Nestlé protest doesn’t hold water

Online petition against Hope bottling plant based on Stephen Colbert's 'truthiness': premise is false, but it 'feels' true

Nestle water bottling plant is a convenient target for an international protest organization that doesn't have the slightest idea what's going on in B.C.

VICTORIA – Have you noticed the latest degradation of standards on TV news? In addition to sensational depictions of crime, accidents and celebrities, the lineup now incorporates any nonsense that is momentarily “viral” on the Internet.

So it was with an online petition singling out Swiss food corporation Nestlé, which operates a water bottling plant near Hope. It’s the largest in B.C., one of many that bottle the province’s water and sell it back to a gullible public.

This petition is courtesy of SumOfUs, one of those self-appointed environmental watchdogs that seem to pop up like mushrooms overnight. “Fighting for people over profits,” they claim, pitching for donations.

The story has what U.S. comedian Stephen Colbert calls “truthiness.” That’s when something is false, but it “feels” true.

“Nestlé is about to suck B.C. dry – for $2.25 per million litres to be exact,” says the SumOfUs headline.

Using her keen sense of what’s superficially popular, Premier Christy Clark instantly called for a review of these low rates for selling the people’s water.

It then fell to Environment Minister Mary Polak to explain what’s really going on.

“People keep saying there’s a deal with Nestlé,” Polak told reporters. “There isn’t. They pay the same as any other industrial user, in fact the highest industrial rate, and it goes for anything from hydraulic fracturing to bottled water, those involved in mining for example, any of those heavy industrial uses.”

And why is that rate so low? It’s because the province takes great pains not to “sell” water, which would make it a commodity under trade agreements, like oil or minerals. That would surrender provincial control, and allow the U.S. to press for equal access to Canadian water.

“You’re buying the right to use the water,” Polak said. “I know it sounds crazy to the public, but we call it a rental – a water rental. There’s a reason we use that language, because we are very careful to avoid any suggestion that by paying this amount, you therefore own that water.

“That reserves for us the right at any time, for a compelling public need, to say stop. It doesn’t matter if you have a licence.”

As for the brazenly false claim that Nestlé is sucking B.C. dry, I’m indebted to a real environmental professional named Blair King for explaining this. (His blog offers useful technical explanations of issues in the news, many of which contradict so-called environmentalists.)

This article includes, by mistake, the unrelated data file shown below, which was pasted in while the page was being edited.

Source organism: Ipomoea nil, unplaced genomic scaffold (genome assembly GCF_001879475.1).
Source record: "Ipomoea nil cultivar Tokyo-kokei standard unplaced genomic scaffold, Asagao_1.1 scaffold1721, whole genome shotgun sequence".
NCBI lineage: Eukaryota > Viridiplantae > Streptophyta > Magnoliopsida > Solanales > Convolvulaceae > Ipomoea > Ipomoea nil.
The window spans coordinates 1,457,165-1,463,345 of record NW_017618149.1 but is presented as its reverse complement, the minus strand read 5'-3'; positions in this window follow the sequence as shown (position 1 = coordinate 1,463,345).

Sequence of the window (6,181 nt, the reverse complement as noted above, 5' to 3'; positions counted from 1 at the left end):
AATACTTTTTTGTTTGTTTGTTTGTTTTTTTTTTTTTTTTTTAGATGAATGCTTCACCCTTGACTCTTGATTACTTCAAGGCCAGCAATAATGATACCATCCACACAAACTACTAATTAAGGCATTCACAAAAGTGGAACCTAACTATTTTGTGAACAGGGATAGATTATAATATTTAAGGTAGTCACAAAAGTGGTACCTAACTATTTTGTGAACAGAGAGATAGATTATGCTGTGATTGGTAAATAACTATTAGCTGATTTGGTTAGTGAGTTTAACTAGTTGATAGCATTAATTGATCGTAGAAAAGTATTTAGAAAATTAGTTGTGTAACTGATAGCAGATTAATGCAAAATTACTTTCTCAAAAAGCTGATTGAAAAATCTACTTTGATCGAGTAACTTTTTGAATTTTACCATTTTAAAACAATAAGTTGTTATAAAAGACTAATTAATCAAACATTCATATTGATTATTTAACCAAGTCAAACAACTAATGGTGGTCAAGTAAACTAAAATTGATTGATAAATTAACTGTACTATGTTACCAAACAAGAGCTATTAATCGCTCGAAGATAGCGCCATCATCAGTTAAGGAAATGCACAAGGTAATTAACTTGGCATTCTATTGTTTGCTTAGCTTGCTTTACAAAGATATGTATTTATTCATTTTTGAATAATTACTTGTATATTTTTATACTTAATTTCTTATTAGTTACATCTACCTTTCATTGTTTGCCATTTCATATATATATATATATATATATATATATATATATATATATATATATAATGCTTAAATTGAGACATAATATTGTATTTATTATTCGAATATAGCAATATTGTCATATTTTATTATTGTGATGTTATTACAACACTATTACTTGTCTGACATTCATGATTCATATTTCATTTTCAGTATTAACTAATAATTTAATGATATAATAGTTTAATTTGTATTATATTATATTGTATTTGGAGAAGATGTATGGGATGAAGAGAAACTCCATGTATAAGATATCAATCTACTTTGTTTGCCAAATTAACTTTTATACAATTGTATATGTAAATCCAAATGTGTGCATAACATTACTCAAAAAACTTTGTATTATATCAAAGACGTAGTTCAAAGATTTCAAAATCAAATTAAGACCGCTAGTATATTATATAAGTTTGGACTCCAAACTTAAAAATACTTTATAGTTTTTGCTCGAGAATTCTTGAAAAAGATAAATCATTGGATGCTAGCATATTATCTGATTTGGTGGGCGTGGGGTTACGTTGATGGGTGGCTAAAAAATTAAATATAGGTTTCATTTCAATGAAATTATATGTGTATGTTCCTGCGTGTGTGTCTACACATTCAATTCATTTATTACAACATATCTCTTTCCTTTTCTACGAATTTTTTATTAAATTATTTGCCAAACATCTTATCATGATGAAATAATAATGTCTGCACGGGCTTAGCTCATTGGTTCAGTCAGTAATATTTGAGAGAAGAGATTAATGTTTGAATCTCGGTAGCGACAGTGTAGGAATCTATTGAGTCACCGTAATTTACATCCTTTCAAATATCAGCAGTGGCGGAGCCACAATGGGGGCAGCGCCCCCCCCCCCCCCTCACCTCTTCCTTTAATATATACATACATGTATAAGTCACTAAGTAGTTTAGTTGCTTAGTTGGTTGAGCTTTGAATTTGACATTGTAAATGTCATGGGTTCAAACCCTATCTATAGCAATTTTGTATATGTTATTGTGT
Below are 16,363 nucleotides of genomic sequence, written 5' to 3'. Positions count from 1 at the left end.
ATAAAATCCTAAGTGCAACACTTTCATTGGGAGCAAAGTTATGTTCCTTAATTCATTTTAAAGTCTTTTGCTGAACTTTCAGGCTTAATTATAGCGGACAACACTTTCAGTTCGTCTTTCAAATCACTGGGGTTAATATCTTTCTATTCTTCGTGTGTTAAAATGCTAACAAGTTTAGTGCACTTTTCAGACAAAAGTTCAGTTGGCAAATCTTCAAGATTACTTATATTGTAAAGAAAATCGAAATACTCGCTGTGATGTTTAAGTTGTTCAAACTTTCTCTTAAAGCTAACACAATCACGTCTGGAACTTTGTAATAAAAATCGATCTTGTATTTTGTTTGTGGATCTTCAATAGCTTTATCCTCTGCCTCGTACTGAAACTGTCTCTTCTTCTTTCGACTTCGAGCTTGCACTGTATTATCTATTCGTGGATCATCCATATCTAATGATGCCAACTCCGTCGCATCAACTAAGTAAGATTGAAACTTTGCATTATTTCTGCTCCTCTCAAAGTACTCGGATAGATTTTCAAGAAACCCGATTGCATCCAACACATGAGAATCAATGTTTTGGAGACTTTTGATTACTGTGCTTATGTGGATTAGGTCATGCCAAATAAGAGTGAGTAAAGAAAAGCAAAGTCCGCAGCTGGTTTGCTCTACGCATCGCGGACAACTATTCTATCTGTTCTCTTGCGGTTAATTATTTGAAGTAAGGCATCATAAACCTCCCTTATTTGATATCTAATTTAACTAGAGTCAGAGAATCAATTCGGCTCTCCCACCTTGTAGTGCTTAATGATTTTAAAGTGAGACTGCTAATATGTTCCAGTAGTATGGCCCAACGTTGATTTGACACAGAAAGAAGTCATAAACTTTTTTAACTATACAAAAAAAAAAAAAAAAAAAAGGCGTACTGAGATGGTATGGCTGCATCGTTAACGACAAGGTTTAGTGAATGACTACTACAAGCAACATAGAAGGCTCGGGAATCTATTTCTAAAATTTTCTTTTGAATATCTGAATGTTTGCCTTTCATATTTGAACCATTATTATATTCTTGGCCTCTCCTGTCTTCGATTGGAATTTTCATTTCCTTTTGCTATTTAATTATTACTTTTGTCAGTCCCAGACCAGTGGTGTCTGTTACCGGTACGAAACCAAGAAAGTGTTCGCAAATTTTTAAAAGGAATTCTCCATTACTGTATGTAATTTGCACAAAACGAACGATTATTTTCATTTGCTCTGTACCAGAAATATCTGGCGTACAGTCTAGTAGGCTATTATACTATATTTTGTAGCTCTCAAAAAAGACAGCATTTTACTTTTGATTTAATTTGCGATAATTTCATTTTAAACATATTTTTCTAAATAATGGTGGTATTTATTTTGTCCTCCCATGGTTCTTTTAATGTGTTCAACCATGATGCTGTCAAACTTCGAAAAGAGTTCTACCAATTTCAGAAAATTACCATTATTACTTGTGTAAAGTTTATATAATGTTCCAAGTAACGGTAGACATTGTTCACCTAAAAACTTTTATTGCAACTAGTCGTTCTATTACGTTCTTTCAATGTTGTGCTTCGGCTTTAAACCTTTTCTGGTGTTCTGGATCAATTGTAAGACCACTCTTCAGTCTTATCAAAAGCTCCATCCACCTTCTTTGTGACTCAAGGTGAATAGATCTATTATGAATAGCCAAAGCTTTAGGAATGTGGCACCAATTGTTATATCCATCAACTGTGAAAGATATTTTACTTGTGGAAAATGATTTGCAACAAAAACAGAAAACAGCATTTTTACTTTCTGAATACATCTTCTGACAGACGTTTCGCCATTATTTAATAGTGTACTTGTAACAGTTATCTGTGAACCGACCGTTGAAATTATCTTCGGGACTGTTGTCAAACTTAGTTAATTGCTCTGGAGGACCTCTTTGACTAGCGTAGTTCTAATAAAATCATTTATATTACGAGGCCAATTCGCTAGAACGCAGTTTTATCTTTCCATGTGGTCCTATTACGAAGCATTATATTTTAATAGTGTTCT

King notes that the bottling plant uses less than one per cent of the flow through Kawkawa Lake:

“If Nestlé stopped operating (and put its 75 employees out of work and stopped paying municipal taxes) would there be more water for the rest of us?” he writes.

“Absolutely not. Kawkawa Lake drains its excess water into the Fraser River, which drains into the Strait of Georgia. Neither the Fraser River at Hope nor the Strait of Georgia is particularly short of water, even in the driest of years.”

Clark made one useful contribution, when asked about this urgent non-issue by those seeking to further sensationalize the current drought and forest fires.

She correctly noted that most B.C. residents have access to the best tap water in the world, and have no need for bottled water.

Nestlé, Perrier, Coke, Pepsi and other companies have done a fantastic job of convincing people that their drinking water has to be delivered in bottles from some mythical pure source.

Here’s a tip, Nestlé critics: Fill a jug with water and stick it in the fridge. Fight the corporations.

Tom Fletcher is legislature reporter and columnist for Black Press. Twitter: @tomfletcherbc

 

Just Posted

Search is on for parties to build $10.7M Bowser sewage project

Further investigation of land disposal option rejected by RDN board

Parksville council won’t ban single-use plastic bags

Politicians vote 6-1 against proposed bylaw

RDN dealing with high interest in backyard cannabis production

New policy proposed to address challenges with Health Canada licences

Qualicum Beach doles out Community Awards

Jacobson is Citizen of the Year; new mayor Wiese named top newsmaker

Finalists announced for annual Business Achievement Awards

Parksville & District Chamber of Commerce honours individuals, businesses

Fashion Fridays: Must-have wardrobe basics

Kim XO, helps to keep you looking good on Fashion Fridays on the Black Press Media Network

Guards protest firing of fellow officers charged with assault at B.C. prison

Corrections officers demonstrated in Maple Ridge on Friday afternoon

National Energy Board approves Trans Mountain pipeline again

Next step includes cabinet voting on the controversial expansion

Skier dies at Revelstoke Mountain Resort

Cause of death for young man has not been released

R. Kelly charged with 10 counts of sexual abuse

R&B star has been accused of sexual misconduct involving women and underage girls for years

More sailings coming to 10 BC Ferries’ routes

Transportation Minister Claire Trevena said the sailings were originally cut in 2014

Nanaimo Clippers say former CEO overcharged, took liquor sales money

Ownership group of B.C. Hockey League team files lawsuit in Supreme Court

Cryptocurrency exchange CEO who suddenly died leaves Kelowna house in will

Gerald Cotten, holding the keys to money tied up in his virtual currency exchange, died in December.

Regulator’s report, coming today, unlikely to settle Trans Mountain pipeline battle

The Trans Mountain pipeline will remain a controversial topic both in the political ring and out

Most Read